The first place to start your search for paperwork to support the alternator installation would be the FAA aircraft registry office. All FAA form 337 submissions (forms sent to the FAA detailing each major repair and alteration) on your aircraft N-number are on file in the registry office. Go to the registry website and click on the “Request for Aircraft Records” link (just above “Help” on the left margin). After you pay $10, the records will be copied onto a CD and the good folks at the records office will send it out. As I recall, the CD arrives pretty quickly.

If the records search doesn’t show the appropriate 337, then I would post a request for a copy of a field-approved 337 for the upgrade to alternators in place of the original generators on a 310 on Cessna Flyer Association’s member forums.

Your mechanic would then submit that 337 copy with a 337 detailing the installation on your airplane to the local FAA maintenance inspector, and ask for a field approval. A previously-approved 337 is often considered to be acceptable data for the field approval.

If none of these avenues yields results, you have two choices. You and your mechanic can petition the primary maintenance inspector (PMI) that covers your area for a field approval of the alternator installation. Your airplane is grounded until you obtain the field approval.

This process will take time. Here’s why. Each PMI may approve or disapprove field approvals as he or she sees fit. By granting a field approval, the PMI takes responsibility for the approval of the modification. Some PMIs shy away from signing field approvals; others are more accommodating.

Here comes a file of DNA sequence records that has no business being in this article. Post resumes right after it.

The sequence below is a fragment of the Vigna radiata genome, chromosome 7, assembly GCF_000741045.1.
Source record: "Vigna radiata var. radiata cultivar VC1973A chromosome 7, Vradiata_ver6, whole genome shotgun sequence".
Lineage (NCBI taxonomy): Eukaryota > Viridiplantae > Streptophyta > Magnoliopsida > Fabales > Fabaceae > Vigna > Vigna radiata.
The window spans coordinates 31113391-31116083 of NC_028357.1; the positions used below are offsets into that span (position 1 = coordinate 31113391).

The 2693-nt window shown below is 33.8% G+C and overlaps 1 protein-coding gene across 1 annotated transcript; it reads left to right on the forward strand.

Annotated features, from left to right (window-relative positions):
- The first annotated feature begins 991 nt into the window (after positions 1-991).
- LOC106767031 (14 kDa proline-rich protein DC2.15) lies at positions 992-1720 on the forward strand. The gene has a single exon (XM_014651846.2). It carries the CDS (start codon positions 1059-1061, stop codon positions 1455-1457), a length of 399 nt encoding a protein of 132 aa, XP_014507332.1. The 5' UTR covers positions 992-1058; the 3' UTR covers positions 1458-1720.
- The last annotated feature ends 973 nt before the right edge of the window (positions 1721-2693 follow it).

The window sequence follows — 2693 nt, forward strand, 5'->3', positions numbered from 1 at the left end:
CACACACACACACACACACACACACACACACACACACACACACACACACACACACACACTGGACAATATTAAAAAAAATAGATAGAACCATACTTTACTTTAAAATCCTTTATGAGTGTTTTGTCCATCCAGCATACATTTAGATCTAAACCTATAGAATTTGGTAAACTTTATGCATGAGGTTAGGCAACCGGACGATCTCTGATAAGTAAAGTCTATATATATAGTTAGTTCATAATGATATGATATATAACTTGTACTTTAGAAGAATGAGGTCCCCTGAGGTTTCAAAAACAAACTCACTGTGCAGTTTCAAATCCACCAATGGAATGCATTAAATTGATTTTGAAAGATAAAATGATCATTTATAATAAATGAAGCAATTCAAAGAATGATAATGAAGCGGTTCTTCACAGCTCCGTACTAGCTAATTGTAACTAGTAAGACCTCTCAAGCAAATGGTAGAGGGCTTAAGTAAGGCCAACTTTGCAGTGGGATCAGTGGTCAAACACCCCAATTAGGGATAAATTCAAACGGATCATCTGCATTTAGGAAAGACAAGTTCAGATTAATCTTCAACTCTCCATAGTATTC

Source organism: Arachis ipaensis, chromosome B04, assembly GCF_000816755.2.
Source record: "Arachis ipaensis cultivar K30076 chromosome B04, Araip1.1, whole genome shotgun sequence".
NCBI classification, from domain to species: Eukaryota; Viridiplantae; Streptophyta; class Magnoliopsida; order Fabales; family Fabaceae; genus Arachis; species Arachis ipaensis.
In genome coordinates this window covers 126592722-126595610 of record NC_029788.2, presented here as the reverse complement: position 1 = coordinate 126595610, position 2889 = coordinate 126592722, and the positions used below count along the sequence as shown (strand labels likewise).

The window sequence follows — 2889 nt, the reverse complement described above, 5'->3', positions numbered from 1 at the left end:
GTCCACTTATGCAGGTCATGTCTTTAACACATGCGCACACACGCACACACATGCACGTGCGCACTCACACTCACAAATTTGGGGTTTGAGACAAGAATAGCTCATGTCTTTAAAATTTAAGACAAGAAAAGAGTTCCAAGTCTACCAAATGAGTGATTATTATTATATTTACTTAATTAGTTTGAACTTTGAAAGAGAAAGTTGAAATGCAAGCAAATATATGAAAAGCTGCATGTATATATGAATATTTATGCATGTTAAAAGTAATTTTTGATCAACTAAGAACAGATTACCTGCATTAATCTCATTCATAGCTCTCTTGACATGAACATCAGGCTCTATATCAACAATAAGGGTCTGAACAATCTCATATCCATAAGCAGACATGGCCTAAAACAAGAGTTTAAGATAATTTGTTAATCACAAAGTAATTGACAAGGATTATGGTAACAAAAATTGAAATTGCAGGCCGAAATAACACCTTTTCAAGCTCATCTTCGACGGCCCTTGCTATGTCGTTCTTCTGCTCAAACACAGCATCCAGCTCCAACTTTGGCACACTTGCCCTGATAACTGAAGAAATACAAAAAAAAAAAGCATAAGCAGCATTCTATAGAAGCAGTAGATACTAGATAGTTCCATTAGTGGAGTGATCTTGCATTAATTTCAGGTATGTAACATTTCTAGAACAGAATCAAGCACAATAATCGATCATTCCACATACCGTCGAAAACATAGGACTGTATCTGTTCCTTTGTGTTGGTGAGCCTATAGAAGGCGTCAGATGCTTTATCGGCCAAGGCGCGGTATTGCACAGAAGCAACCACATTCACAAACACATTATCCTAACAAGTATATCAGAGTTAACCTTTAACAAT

The second option, although expensive, may be less cumbersome than the field approval process. Simply purchase a pair of STC’d alternators from either Plane Power or National AirParts, install them in accordance with the STC instructions, and get back in the air.

Happy Researching.



Steve Ells has been an A&P/IA for 38 years and is a commercial pilot with Instrument and Multi-Engine ratings. Ells also loves utility and bush-style airplanes and operations. He’s a former tech rep and editor for Cessna Pilots Association and served as Associate Editor for
AOPA Pilot until 2008. Ells is the owner of Ells Aviation (www.EllsAviation.com) and lives in Paso Robles, Calif. with his wife Audrey. Send questions or comments to .

 

Know your FAR/AIM and check with your mechanic before starting any work.

 

 

Resources

310 Information and Repair

TAS Aviation, Inc.

www.tas-aviation.com

Cessna Flyer Association’s Online Forums

www.cessnaflyer.org/forums/

 

Alternator STCs

Plane Power, Ltd.

WWW.PLANE-POWER.COM

 

National AirParts, Inc.

www.nationalairparts.com

 

Form 337 Searches

http://registry.faa.gov/aircraftinquiry

 

Cowling Fastener Upgrade Kit

Skybolt Aeromotive Corp.

www.skybolt.com